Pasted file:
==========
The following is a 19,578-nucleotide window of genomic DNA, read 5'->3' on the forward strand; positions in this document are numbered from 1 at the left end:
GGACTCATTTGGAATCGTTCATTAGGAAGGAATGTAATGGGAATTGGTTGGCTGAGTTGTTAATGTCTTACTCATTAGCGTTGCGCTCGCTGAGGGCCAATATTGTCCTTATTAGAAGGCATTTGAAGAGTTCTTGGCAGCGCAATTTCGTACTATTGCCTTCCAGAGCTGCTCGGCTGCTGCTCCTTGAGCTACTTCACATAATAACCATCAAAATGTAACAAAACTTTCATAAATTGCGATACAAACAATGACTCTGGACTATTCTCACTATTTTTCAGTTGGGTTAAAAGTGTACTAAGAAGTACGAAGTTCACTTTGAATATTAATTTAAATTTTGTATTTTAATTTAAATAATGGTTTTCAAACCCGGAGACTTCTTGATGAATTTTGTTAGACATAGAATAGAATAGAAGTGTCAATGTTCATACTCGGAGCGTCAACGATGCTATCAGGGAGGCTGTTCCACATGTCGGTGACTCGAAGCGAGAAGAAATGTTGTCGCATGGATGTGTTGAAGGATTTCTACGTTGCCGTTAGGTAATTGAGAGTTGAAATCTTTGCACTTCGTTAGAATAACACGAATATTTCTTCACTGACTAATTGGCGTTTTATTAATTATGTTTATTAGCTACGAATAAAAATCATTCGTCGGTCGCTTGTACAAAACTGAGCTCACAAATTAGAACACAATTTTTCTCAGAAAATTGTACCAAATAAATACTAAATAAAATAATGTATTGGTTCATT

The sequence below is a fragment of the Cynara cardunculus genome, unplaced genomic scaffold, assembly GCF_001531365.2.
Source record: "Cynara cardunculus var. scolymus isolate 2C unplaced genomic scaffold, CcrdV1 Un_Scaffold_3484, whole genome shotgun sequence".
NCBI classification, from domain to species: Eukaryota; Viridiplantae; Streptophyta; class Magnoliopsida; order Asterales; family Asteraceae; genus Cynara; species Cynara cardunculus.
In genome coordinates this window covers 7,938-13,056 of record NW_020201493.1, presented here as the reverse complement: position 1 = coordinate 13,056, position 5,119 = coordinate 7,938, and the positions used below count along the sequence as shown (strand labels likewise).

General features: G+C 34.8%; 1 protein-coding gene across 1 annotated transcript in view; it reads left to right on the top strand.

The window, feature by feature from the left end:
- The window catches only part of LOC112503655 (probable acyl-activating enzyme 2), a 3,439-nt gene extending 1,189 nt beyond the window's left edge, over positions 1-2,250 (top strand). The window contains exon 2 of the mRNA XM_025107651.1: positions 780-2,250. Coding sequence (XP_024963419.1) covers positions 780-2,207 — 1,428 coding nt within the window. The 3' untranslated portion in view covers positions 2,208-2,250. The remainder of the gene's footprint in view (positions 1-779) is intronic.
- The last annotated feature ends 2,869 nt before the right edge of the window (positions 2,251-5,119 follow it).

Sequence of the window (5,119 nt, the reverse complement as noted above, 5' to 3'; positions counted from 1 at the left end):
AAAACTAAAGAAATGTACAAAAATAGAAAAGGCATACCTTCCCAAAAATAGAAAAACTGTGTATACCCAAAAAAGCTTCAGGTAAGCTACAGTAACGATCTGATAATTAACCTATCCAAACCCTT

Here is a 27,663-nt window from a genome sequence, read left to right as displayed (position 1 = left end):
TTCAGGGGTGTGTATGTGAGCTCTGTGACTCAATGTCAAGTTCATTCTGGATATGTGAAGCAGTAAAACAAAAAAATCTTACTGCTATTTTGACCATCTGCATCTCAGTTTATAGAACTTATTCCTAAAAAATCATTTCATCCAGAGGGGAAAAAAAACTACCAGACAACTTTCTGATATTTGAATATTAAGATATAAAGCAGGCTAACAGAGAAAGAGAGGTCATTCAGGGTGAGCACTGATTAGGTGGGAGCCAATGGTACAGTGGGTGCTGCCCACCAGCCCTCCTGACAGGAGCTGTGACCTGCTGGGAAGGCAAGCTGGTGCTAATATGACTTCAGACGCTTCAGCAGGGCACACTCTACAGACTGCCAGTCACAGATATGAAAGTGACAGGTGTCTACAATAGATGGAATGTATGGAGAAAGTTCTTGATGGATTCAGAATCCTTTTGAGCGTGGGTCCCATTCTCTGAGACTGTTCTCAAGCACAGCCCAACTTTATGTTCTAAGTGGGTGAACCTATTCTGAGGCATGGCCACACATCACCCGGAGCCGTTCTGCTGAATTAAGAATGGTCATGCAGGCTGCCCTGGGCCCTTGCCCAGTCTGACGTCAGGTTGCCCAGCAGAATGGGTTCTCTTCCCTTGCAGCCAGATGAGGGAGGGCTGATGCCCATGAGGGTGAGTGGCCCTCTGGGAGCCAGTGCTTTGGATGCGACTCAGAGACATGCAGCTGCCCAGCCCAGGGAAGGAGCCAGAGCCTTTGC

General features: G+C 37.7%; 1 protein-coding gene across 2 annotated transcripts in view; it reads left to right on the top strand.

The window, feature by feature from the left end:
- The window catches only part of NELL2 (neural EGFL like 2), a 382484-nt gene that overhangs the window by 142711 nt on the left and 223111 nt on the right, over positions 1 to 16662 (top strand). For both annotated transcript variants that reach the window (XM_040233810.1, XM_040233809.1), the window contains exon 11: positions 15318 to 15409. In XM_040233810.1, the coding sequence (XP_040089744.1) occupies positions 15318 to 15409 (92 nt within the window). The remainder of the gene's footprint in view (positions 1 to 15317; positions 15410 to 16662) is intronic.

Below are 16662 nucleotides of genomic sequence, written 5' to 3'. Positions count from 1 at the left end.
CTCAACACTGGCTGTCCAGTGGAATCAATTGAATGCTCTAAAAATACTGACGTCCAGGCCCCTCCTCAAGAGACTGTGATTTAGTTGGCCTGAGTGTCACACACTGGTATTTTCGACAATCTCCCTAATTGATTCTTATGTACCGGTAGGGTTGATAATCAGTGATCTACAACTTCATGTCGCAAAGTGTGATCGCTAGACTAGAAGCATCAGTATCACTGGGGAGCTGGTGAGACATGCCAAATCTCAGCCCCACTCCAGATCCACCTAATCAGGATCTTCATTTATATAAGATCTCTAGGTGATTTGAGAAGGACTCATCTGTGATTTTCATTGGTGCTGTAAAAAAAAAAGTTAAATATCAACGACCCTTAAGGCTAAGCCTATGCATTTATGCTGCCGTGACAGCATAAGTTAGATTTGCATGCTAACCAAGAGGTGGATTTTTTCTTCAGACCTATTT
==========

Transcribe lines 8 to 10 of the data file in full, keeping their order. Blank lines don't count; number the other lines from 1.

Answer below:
The window, feature by feature from the left end:
- The window catches only part of LOC112503655 (probable acyl-activating enzyme 2), a 3,439-nt gene extending 1,189 nt beyond the window's left edge, over positions 1-2,250 (top strand). The window contains exon 2 of the mRNA XM_025107651.1: positions 780-2,250. Coding sequence (XP_024963419.1) covers positions 780-2,207 — 1,428 coding nt within the window. The 3' untranslated portion in view covers positions 2,208-2,250. The remainder of the gene's footprint in view (positions 1-779) is intronic.
- The last annotated feature ends 2,869 nt before the right edge of the window (positions 2,251-5,119 follow it).